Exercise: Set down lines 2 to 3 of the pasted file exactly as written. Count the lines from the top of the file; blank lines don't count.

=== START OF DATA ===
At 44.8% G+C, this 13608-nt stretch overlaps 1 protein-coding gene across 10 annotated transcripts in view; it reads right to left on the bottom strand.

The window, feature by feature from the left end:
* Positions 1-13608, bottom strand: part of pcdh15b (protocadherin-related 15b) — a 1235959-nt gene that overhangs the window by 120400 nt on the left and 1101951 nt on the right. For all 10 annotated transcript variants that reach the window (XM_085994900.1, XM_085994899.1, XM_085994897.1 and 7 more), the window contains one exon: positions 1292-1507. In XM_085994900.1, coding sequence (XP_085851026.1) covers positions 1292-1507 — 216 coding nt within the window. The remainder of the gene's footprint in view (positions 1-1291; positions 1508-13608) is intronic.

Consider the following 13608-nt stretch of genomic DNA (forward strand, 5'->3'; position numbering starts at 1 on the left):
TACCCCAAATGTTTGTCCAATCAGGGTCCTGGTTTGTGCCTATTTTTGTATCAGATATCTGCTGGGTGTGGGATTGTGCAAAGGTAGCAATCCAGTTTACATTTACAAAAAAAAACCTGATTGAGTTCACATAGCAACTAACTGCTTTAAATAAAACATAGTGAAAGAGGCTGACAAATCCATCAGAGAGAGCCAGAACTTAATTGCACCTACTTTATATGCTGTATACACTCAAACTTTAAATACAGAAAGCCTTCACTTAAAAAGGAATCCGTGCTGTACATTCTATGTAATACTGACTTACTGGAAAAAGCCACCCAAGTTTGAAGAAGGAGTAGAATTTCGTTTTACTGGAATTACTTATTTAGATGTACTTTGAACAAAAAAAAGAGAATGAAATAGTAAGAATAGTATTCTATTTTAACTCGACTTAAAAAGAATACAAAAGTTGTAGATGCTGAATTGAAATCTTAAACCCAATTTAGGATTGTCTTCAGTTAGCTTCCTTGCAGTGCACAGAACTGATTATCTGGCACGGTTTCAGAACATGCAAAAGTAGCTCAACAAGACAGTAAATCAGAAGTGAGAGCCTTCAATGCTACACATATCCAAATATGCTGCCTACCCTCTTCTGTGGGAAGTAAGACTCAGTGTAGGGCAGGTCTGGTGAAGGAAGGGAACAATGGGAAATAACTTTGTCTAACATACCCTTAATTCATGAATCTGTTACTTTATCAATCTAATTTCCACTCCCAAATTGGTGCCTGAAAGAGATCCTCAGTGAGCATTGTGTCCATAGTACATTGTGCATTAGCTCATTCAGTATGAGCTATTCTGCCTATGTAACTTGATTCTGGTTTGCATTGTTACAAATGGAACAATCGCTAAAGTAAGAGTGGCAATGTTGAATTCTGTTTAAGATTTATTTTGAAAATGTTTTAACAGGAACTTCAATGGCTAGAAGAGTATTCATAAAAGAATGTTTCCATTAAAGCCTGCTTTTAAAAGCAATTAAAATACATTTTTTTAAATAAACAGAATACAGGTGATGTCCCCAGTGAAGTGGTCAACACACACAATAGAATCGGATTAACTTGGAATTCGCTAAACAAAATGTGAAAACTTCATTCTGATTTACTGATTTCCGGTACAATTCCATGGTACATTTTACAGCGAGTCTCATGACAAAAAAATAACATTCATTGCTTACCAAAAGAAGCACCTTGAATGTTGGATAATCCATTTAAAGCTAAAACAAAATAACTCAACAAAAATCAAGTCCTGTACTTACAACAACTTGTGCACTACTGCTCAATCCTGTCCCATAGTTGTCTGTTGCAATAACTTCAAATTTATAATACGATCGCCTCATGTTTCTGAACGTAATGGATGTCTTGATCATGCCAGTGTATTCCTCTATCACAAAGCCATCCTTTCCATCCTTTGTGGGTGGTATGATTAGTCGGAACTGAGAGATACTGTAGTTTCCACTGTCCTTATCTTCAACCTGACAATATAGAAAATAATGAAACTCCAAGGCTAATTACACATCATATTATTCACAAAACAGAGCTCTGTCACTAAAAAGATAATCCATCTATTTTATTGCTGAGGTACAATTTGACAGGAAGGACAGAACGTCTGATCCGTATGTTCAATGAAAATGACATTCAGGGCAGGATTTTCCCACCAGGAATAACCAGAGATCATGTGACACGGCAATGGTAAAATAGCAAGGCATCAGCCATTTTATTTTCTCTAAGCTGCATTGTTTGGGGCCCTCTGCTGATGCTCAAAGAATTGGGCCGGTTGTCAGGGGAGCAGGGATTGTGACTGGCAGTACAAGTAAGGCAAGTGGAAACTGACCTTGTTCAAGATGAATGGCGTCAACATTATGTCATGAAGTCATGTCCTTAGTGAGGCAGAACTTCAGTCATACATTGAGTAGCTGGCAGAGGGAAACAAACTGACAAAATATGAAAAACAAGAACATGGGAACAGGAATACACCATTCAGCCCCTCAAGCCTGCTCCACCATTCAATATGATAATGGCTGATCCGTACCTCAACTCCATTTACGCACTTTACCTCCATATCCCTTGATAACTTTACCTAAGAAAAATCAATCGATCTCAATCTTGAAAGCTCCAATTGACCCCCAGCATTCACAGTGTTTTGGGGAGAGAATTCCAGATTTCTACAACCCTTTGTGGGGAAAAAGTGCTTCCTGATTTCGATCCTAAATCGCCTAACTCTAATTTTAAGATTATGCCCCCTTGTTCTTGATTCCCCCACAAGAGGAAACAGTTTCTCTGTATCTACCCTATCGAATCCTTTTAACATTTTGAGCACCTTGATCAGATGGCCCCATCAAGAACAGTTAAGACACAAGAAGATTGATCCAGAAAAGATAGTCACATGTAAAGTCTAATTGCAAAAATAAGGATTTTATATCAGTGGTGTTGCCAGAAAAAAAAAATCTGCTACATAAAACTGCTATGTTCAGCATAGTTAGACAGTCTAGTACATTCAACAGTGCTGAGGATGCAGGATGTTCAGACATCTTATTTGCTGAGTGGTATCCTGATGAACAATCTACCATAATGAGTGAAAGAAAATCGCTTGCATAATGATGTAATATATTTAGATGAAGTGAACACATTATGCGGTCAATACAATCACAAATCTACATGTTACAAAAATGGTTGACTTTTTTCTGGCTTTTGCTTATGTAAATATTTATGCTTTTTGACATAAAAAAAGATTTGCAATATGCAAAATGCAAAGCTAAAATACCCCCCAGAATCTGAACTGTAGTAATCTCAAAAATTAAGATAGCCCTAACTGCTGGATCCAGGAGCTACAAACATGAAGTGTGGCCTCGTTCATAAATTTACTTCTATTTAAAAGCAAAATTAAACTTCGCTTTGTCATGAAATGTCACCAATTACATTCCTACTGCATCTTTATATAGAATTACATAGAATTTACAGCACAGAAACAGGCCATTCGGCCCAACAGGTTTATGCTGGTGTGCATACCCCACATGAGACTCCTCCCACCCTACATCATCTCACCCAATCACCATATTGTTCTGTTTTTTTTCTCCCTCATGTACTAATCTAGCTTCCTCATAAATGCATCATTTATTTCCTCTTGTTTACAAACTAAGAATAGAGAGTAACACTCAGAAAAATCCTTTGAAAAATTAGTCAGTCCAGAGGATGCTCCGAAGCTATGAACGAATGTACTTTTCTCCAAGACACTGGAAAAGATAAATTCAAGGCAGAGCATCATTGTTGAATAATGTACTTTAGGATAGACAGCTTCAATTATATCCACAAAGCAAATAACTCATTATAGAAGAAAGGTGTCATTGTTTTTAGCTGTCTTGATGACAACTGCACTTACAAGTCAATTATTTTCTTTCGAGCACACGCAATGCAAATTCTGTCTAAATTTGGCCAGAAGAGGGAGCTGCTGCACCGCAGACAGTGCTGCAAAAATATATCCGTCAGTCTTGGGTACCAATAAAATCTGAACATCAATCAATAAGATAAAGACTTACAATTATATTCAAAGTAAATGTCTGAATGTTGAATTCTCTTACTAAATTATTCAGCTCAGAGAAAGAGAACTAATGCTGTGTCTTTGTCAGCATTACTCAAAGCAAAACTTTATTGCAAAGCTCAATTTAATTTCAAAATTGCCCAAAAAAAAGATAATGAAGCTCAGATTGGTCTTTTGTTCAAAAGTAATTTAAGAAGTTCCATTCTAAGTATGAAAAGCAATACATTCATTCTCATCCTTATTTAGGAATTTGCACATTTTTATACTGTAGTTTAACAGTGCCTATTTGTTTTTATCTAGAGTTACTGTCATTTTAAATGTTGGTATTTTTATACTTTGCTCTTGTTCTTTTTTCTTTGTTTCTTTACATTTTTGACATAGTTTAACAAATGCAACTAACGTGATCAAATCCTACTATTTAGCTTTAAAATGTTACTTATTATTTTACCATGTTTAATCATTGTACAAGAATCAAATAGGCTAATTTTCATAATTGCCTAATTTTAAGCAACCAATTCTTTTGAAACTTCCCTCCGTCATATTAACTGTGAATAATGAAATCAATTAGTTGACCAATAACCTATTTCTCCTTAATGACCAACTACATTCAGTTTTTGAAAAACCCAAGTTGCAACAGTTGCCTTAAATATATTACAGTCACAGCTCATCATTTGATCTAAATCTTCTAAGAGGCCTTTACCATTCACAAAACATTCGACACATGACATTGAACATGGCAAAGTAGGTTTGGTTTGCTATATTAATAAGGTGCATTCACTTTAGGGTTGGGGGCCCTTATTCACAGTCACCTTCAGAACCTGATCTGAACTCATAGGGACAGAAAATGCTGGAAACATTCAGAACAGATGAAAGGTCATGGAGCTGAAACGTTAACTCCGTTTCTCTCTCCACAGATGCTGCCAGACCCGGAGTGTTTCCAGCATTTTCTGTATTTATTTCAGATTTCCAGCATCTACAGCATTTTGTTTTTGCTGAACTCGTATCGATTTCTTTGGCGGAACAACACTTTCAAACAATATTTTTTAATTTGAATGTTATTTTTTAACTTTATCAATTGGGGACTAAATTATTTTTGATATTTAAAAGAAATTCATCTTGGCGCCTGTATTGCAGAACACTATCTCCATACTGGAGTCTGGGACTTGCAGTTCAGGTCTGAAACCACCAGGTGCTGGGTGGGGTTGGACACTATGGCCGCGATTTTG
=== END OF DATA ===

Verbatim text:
The window, feature by feature from the left end:
* Positions 1-13608, bottom strand: part of pcdh15b (protocadherin-related 15b) — a 1235959-nt gene that overhangs the window by 120400 nt on the left and 1101951 nt on the right. For all 10 annotated transcript variants that reach the window (XM_085994900.1, XM_085994899.1, XM_085994897.1 and 7 more), the window contains one exon: positions 1292-1507. In XM_085994900.1, coding sequence (XP_085851026.1) covers positions 1292-1507 — 216 coding nt within the window. The remainder of the gene's footprint in view (positions 1-1291; positions 1508-13608) is intronic.